Workplace violence: Now OSHA is getting involved
Posted on 10/03/2011 at 10:09 AM by Joan Fletcher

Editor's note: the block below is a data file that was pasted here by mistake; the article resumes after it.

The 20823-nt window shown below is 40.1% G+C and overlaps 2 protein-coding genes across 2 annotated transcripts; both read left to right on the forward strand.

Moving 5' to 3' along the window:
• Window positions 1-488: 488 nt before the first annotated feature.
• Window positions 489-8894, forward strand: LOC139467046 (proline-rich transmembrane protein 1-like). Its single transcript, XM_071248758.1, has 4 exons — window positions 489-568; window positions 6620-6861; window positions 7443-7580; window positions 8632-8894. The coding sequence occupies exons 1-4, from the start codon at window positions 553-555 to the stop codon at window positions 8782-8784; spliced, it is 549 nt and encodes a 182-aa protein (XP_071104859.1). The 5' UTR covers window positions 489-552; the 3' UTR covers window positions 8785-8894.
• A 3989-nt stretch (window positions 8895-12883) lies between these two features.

Workplace violence has remained among the top four causes of death in the workplace for over fifteen years, and the problem is now officially on OSHA's radar. In September, OSHA issued its first instruction (Directive No. CPL 02-01-052) for procedures to apply in workplace violence investigations and inspections. Such investigations and inspections will be considered where there is a complaint, referral, fatality or catastrophic event involving an incident of workplace violence, and during programmed inspections where there is recognition of the potential for workplace violence in that industry. Factors OSHA cites as those which may increase the risk of violence at worksites include: working with the public or volatile, unstable people; working alone or in isolated areas; handling money and valuables; working where alcohol is served; and working late at night or in high crime areas. However, even if your business does not fall within the scope of these high risk categories, the new procedures apply to any programmed inspection where workplace violence is identified by the inspector as a hazard. Employers may be found in violation of the general duty clause if they fail to reduce or eliminate serious recognized hazards. Under the new directive, inspectors are to gather evidence to demonstrate whether an employer recognized, either individually or through industry knowledge, the existence of a potential workplace violence hazard affecting its employees. Industry knowledge may be attributed through a wide variety of sources, including journal articles and research showing the existence of workplace violence in a given industry. The scope of this type of OSHA inspection is potentially very broad, since the officer will be allowed to use his or her professional judgment to determine which areas of the facility to inspect. During the inspection the officer may request information on any hazard assessments performed and incident reviews at the facility concerning issues of workplace violence, and will determine whether the employer has a workplace violence prevention program. The officer will request all information regarding worker training programs and other methods used to inform workers of the potential for, and prevention of, workplace violence. Examples of documentation that will establish the elements of a general duty clause violation include: OSHA 300 or 301 Forms or workers compensation records documenting injuries from workplace violence; past complaints noting the hazard; meeting minutes where workplace violence issues were discussed; employee interviews disclosing information on previous incidents of violence in the workplace, or other documentation supporting that the hazard was reasonably foreseeable to the employer. In workplaces where a potential for violence has been identified, the employer will be encouraged to develop and implement a workplace violence prevention program, and it will be the employers responsibility to use the most effective, feasible controls available to protect its employees from workplace violence.
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